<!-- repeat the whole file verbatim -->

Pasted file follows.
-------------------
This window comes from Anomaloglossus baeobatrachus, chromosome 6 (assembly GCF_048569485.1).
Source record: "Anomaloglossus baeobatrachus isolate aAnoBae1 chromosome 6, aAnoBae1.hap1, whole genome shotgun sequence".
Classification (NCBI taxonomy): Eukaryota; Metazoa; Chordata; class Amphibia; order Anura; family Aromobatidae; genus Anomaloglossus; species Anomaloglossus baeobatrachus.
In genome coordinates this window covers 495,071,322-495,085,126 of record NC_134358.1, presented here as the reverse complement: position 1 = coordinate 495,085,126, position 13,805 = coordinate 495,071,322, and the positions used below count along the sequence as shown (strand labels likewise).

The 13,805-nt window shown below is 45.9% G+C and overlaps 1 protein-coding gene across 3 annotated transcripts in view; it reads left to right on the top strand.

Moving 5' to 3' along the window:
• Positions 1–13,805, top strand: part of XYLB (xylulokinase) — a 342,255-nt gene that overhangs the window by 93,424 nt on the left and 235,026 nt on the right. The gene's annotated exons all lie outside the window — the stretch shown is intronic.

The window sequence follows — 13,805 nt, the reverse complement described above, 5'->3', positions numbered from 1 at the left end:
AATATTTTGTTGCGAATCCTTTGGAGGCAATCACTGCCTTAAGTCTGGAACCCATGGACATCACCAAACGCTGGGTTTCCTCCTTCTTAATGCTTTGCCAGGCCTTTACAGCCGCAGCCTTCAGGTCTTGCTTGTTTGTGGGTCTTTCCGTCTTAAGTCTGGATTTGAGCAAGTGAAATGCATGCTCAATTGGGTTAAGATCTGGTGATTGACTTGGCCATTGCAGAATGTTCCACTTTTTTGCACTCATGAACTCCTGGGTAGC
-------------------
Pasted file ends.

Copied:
This window comes from Anomaloglossus baeobatrachus, chromosome 6 (assembly GCF_048569485.1).
Source record: "Anomaloglossus baeobatrachus isolate aAnoBae1 chromosome 6, aAnoBae1.hap1, whole genome shotgun sequence".
Classification (NCBI taxonomy): Eukaryota; Metazoa; Chordata; class Amphibia; order Anura; family Aromobatidae; genus Anomaloglossus; species Anomaloglossus baeobatrachus.
In genome coordinates this window covers 495,071,322-495,085,126 of record NC_134358.1, presented here as the reverse complement: position 1 = coordinate 495,085,126, position 13,805 = coordinate 495,071,322, and the positions used below count along the sequence as shown (strand labels likewise).

The 13,805-nt window shown below is 45.9% G+C and overlaps 1 protein-coding gene across 3 annotated transcripts in view; it reads left to right on the top strand.

Moving 5' to 3' along the window:
• Positions 1–13,805, top strand: part of XYLB (xylulokinase) — a 342,255-nt gene that overhangs the window by 93,424 nt on the left and 235,026 nt on the right. The gene's annotated exons all lie outside the window — the stretch shown is intronic.

The window sequence follows — 13,805 nt, the reverse complement described above, 5'->3', positions numbered from 1 at the left end:
AATATTTTGTTGCGAATCCTTTGGAGGCAATCACTGCCTTAAGTCTGGAACCCATGGACATCACCAAACGCTGGGTTTCCTCCTTCTTAATGCTTTGCCAGGCCTTTACAGCCGCAGCCTTCAGGTCTTGCTTGTTTGTGGGTCTTTCCGTCTTAAGTCTGGATTTGAGCAAGTGAAATGCATGCTCAATTGGGTTAAGATCTGGTGATTGACTTGGCCATTGCAGAATGTTCCACTTTTTTGCACTCATGAACTCCTGGGTAGC